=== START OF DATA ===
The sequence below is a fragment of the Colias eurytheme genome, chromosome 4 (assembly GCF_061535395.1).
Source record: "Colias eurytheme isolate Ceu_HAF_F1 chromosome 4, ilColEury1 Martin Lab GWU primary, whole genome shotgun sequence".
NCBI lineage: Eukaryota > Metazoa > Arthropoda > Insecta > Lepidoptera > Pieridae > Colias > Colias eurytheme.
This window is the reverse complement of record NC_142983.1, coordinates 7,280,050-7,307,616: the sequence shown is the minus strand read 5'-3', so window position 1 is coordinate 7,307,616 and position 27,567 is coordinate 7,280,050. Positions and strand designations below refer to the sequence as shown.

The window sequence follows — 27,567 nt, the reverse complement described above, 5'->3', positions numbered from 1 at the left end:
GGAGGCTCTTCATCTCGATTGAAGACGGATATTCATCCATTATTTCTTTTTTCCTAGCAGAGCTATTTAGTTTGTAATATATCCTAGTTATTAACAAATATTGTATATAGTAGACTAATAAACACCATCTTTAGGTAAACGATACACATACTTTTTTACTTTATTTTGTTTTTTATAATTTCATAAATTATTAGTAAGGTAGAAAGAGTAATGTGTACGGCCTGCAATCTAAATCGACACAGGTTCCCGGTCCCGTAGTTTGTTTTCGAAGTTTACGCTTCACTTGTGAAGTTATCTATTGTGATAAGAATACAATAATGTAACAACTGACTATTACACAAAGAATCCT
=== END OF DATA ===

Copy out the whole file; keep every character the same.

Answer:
The sequence below is a fragment of the Colias eurytheme genome, chromosome 4 (assembly GCF_061535395.1).
Source record: "Colias eurytheme isolate Ceu_HAF_F1 chromosome 4, ilColEury1 Martin Lab GWU primary, whole genome shotgun sequence".
NCBI lineage: Eukaryota > Metazoa > Arthropoda > Insecta > Lepidoptera > Pieridae > Colias > Colias eurytheme.
This window is the reverse complement of record NC_142983.1, coordinates 7,280,050-7,307,616: the sequence shown is the minus strand read 5'-3', so window position 1 is coordinate 7,307,616 and position 27,567 is coordinate 7,280,050. Positions and strand designations below refer to the sequence as shown.

The window sequence follows — 27,567 nt, the reverse complement described above, 5'->3', positions numbered from 1 at the left end:
GGAGGCTCTTCATCTCGATTGAAGACGGATATTCATCCATTATTTCTTTTTTCCTAGCAGAGCTATTTAGTTTGTAATATATCCTAGTTATTAACAAATATTGTATATAGTAGACTAATAAACACCATCTTTAGGTAAACGATACACATACTTTTTTACTTTATTTTGTTTTTTATAATTTCATAAATTATTAGTAAGGTAGAAAGAGTAATGTGTACGGCCTGCAATCTAAATCGACACAGGTTCCCGGTCCCGTAGTTTGTTTTCGAAGTTTACGCTTCACTTGTGAAGTTATCTATTGTGATAAGAATACAATAATGTAACAACTGACTATTACACAAAGAATCCT